Dances With Wolves
An Essay by Moira Gray
"My movie is not a history lesson, or an attempt to set the record
straight, but I do hope our efforts to authenticate the people and
places we're dealing with will finally show a side of their legacy
that has long been forgotten - their honour". (Kevin Costner)
Kevin Costner's film Dances with Wolves has been
described by John Powers of the LA Weekly as a " classical Hollywood
boy's adventure story about a heroic white man who finds peace and
truth by going to live with the Sioux Indians".
It is debatable to what extent this film is 'classical narration' or
'historic materialist narration'. Costner may refute any didactic
intent but Dances with Wolves is an experience which
leaves the viewer in a turmoil of guilt and the children of the
western genre are confronted by a new icon. We are introduced neither
to ' the savage ' or 'the noble savage', but to the Indian who is and
was a person with an acute intelligence and a highly developed
civilisation and an admirable life code of morality and honour.
Costner may not have intended to lecture us, or to put history into
proper perspective, but he has nevertheless succeeded.
The film displays many of the features of classical Western genre.
All the icons are there: cavalry, warpainted Indians, bows and
arrows, horses, scalpings and teepees. It deals with a classic story
- a soldier, John Dunbar, who has come close to death in the civil
war, wishes to experience the frontier before it disappears. On a
lonely isolated outpost he acquires new friends - firstly a 'savage'
wolf and secondly, 'savage' Indians. This deliberate parallel recurs
throughout the film and the more Dunbar 'dances' with these savages,
the more he recognises that these wild creatures are civilised and
that white civilisation is savage. Both become part of himself and in
a beautifully constructed and crafted movie, Costner dispels the fear
and loathing of both 'animals' which Hollywood stereotyping has
A classic love story also unfolds between Dunbar and 'Stands with a
fist' - a white American woman who was adopted by the Sioux and so
Dunbar's life intermeshes inextricably with the Indians.
The representations in this film are not always subtle. The mise en
scene in the opening sequence, when Dunbar tries to commit suicide,
clearly portrays him as Christ. We see him astride his horse, arms
raised in crucifiction, riding between the forces of good and evil:
'the Confederates' and 'the Union', armies. Immediately the question
is posed - Who is good and who is evil? This is the central enigma of
the film. The death ride is shown in slow motion and the heavenly
angelic music reinforces the viewers spiritual experience which the
symbols of Christianity induce.
With a gasp "Forgive me father!" is uttered and the parallel is
unmistakable. A hellish battle ensues with all the symbols, guns,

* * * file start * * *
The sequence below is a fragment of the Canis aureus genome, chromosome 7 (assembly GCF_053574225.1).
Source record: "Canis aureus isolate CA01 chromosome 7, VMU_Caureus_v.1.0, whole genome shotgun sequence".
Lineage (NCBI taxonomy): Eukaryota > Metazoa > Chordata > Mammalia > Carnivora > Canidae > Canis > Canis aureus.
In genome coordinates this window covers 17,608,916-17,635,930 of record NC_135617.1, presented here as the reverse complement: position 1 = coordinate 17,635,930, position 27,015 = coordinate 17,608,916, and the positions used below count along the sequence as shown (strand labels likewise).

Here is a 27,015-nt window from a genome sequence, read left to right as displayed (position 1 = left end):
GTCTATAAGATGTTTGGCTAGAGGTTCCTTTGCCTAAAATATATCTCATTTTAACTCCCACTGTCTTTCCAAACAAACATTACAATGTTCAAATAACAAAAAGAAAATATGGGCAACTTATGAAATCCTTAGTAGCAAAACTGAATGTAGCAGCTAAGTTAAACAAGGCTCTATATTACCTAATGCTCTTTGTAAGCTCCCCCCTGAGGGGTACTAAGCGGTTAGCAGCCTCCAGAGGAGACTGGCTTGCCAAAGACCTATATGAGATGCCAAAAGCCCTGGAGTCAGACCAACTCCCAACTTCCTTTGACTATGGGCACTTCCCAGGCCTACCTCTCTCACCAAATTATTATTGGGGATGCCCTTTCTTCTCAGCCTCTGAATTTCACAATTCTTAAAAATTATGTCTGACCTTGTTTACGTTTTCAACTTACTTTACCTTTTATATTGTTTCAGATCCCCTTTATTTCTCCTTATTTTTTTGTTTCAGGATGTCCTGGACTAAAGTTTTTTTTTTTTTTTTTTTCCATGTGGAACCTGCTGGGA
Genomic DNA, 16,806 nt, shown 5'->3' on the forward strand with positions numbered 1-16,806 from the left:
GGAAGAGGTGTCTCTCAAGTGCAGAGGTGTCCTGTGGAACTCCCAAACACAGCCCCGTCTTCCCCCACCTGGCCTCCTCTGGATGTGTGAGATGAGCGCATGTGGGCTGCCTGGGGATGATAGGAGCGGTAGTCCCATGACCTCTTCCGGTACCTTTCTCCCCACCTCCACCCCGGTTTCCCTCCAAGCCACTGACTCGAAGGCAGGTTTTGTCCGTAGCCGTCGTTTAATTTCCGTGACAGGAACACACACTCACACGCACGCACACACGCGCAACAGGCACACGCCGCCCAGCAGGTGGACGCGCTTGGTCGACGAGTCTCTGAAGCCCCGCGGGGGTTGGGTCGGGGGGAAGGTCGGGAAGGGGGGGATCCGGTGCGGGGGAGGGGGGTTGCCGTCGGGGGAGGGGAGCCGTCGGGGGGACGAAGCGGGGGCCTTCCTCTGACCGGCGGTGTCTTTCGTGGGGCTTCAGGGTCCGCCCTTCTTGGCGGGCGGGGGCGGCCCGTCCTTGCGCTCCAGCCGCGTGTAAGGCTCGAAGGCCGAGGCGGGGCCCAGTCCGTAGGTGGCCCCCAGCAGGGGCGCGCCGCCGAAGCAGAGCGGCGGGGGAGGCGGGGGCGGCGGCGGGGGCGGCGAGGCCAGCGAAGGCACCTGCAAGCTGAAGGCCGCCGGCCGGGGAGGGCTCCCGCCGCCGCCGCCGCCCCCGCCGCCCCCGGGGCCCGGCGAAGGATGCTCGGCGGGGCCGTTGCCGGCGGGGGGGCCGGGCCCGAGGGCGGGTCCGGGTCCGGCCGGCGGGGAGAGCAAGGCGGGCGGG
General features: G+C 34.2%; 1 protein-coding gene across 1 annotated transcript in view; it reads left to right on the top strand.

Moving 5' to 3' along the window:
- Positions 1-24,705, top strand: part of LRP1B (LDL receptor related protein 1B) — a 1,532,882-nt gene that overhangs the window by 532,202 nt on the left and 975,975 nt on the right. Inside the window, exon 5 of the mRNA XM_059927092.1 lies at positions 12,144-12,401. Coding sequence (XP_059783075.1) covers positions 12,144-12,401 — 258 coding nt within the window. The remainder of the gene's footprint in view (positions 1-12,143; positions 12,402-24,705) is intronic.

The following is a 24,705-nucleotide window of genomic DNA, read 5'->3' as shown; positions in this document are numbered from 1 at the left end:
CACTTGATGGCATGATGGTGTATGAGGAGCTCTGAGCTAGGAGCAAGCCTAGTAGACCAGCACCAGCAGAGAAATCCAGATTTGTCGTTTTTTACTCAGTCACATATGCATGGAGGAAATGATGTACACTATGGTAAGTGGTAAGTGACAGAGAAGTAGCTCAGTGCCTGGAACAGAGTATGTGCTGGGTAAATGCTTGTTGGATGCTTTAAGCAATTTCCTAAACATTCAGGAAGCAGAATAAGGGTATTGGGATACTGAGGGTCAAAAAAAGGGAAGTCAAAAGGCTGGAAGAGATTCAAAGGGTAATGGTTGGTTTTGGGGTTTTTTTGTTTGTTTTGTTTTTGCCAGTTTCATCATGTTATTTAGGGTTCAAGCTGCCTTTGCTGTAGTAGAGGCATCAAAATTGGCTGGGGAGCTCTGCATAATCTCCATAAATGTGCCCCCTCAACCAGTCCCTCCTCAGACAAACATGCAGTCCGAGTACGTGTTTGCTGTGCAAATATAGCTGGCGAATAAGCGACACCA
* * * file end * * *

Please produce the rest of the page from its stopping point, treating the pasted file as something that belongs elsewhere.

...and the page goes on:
bloodshed and gore. Extensive cross cutting reinforces the
cataclysmic effect and, finally, with wild exciting military music,
the battle ends. Silence results; Dunbar is seen apparently in death
but his 'resurrection' is facilitated by a God-like presence - the
General, complete with white beard and widom - and with the words
"We've got an officer whose worth somethin' lyin' here ". The calibre
of Dunbar is presented to the audience unmistakably. Here is a
classic hero of Christ-like proportions.
As the film continues, the viewer might be forgiven for assuming that
here is a traditional western. When Dunbar is sent on his journey to
the frontier the mise-en-scene is iconic. We see panoramic views of
the prairie and the desert is dotted with sheer cliff faces. A long
shot of Dunbar, on top of a cliff, overlooking the prairie - facing
the unknown - leaves us in no doubt that this is the true frontier.
The music is in traditional western style. French horns bellow
gloriously and excitingly. The wagon, photographed in a long shot on
the horizon, is tiny and vulnerable against the panoramic view of the
desert and a signal of danger is clear to the audience. Here are
pioneers in typical western style.
Our first introduction to an Indian presence reinforces our
traditional stereotyped view. Panoramic views suddenly cut to a clear
index - a skull and an arrow - the menace is unmistakable - the
savage Indian is lurking somewhere. A cut to a close-up of Dunbar
reinforces our fears. His expression displays agreement with our
conclusion. The Indian is a killer and sinister music compounds our
fears. Costner has now 'set up' his audience which has been well
tutored by Hollywood to expect 'the savage'.
The next series of shots reinforce the stereotyping. The savages
fulfill their expected code of behaviour when the Pawnees brutally
murder and scalp the drover. All our expectations are being
fulfilled. After the body is left to rot, the camera suddenly cuts to
Dunbar. With this clever montage his isolation and vulnerability are
reinforced and even more so when another 'savage' wolf lurks around
the camp and has to be driven off. The index is unmistakable and
reflected in the chilling music and the audience holds its breath as
another painted savage appears on the horizon.
The hermeneutic code is disturbed, however, when the camera cuts to
an intense discussion among the Indians. The effect of the big
close-ups and the dark backdrop and warm front lighting indicate that
they are in a teepee. The iconography feathers, pipes, patterns,
paint, are unmistakable. Our expectations are upset, first by the
language - Lakota - with subtitles - and secondly, by the quality and
nationality of the discourse. These are no savages plotting a 'cat
and mouse' murder; these are intelligent men who are obviously as
confused by Dunbar as he is by them. The chief is not a psychopathic
murder as we have been trained to expect, but a man of wisdom who
advises caution and patience. The viewer is being confronted by a new
and confusing image - the civilised savage. Here is the essential
enigma of Dances with Wolves . As Dunbar's relationship
with the savage Indian develops, it is paralleled by the development
in his relationship with the wolf. The message 'Don't judge a book by
its cover' - is gradually understood by the audience.